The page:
(Celebrating the mind behind Infinity)

“An equation for me has no meaning unless it expresses a thought of God” – Ramanujan.

 Mathematics has always been regarded as an essential part of human civilization and evolution. From the Vedas to Indus Valley civilization to modern times, from Aryabhatta and Bhaskara I of the ancient era to K. Chandrashekhar and Neena Gupta of the modern times, India has always made a significant contribution to the world of mathematics. From this infinite pool, one name that stands out when Indian mathematicians are mentioned, it’s Srinivasa Ramanujan, the man who made substantial contribution to mathematical analysis, number theory, infinite series and continued fractions including solutions to mathematical problems considered unsolvable during his time. 

     The Indian government declared 22 December to be “National Mathematics Day”. This was announced by former Prime Minister Dr. Manmohan Singh on 26 February 2012 at Madras University, to mark the 125th anniversary of the birth of the Indian mathematical genius Srinivasa Ramanujan (22 Dec 1887- 26 Apr 1920). Singh also declared the year 2012 as the ‘National Mathematics Year’. Since then, every year the whole nation comes together to celebrate, not only the birth Ramanujan, but also every wonder that has been made possible by mathematics. 

About Ramanujan: Born in Erode, Madras during the British ruled India, Ramanujan never received any formal education in pure mathematics. Although he attended Government Arts college and Pachaiyappa college, he had no degree from any of them.  Hailed as a self taught mathematician, Ramanujan attended Trinity College, Cambridge and also became one of the youngest Fellows of the Royal Society and only the second Indian member, and the first Indian to be elected a Fellow of Trinity College, Cambridge.  During his short lifespan, he had compiled more than 3,900 results (identities and theorems) in the field of mathematics. Most of them were original and had highly unconventional results that included the Ramanujan Prime, the Ramanujan theta function, partition formulae and mock theta functions among others. Most of his theories and claims have been proven true by now. His works have opened new areas and inspired a vast amount of further research.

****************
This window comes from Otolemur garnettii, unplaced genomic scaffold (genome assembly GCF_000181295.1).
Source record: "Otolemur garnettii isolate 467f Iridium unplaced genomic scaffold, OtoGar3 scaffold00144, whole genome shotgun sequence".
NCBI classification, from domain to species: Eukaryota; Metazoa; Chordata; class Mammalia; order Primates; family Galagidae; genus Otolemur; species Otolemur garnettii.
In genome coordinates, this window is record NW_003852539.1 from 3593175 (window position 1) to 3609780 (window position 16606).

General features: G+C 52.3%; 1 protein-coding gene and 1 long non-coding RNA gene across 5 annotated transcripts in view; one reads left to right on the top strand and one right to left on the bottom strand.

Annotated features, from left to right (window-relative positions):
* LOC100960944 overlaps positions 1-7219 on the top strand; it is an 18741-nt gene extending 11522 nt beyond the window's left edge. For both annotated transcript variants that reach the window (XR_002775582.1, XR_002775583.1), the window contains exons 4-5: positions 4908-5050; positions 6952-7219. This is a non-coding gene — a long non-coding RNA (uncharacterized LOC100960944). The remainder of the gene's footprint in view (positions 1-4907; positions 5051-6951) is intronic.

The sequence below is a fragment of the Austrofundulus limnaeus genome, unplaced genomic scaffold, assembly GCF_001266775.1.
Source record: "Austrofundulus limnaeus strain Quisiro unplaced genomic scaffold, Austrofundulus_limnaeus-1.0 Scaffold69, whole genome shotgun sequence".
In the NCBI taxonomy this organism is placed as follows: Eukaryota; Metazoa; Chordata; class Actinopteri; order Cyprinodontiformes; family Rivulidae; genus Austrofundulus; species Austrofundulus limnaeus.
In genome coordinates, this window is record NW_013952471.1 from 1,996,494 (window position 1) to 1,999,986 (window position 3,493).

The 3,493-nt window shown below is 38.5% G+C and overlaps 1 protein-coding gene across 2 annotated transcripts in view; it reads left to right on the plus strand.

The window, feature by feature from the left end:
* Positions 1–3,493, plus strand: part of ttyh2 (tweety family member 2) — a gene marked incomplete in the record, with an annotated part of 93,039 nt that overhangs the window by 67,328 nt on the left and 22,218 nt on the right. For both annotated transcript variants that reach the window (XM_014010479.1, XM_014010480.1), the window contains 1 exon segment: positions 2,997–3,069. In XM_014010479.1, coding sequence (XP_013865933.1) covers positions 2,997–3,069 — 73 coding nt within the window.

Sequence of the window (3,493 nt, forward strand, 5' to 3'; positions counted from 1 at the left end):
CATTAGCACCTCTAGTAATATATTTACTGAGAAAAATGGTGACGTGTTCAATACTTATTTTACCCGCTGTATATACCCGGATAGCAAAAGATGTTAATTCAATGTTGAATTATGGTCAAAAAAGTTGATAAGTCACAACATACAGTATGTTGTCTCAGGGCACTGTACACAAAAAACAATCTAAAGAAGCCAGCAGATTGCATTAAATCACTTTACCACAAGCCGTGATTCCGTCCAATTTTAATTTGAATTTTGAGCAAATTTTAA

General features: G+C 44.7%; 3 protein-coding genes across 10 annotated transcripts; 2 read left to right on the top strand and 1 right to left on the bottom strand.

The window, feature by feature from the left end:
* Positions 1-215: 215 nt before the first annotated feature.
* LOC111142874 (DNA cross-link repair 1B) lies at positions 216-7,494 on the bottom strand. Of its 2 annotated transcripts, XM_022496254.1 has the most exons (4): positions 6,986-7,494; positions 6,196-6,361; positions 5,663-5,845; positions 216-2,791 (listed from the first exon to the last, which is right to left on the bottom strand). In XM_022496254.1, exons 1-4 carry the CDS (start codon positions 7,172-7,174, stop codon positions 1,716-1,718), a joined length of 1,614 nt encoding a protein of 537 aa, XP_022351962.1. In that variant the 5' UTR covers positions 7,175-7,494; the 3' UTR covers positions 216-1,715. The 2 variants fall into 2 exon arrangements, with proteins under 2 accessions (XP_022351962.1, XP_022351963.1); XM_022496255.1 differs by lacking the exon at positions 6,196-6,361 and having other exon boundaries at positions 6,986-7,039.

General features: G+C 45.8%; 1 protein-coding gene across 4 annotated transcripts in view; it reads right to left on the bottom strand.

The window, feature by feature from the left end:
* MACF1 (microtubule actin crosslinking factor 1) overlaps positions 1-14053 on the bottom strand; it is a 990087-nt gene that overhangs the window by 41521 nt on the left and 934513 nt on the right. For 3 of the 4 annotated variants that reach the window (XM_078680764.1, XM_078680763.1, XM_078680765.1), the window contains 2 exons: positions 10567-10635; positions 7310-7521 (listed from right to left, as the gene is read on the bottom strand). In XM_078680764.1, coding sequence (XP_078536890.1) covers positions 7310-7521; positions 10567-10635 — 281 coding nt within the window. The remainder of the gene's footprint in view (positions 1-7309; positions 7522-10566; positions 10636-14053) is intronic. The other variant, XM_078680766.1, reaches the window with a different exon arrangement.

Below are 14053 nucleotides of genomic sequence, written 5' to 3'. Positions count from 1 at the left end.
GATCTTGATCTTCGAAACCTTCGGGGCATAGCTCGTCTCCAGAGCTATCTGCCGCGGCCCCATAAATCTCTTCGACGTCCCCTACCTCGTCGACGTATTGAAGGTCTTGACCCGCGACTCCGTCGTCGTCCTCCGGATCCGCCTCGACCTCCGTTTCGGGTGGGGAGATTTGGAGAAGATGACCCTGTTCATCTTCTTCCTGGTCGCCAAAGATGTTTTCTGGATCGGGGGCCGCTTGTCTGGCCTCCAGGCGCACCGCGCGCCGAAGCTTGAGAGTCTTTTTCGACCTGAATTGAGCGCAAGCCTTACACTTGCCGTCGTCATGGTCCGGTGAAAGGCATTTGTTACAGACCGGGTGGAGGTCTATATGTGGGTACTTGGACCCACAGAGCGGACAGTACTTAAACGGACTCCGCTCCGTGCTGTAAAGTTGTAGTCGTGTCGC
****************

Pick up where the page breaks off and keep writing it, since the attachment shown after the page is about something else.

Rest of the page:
In 1919, due to ill health (believed to be hepatic amoebiasis), Ramanujan returned to India and eventually died in 1920 at the young age of 32. He was a deeply religious hindu and considered his affinity towards mathematics as a blessing from his native goddess. 

           One can always wonder, what the world of mathematics would have been today if Ramanujan has lived out his full life. The last of his works, named the lost notebook created a huge buzz among the mathematicians from all over the world when it was rediscovered in 1976. India will always be the place that S. Ramanujan called home and he will always remain as a irreplaceable jwell on the crown of mother India. 

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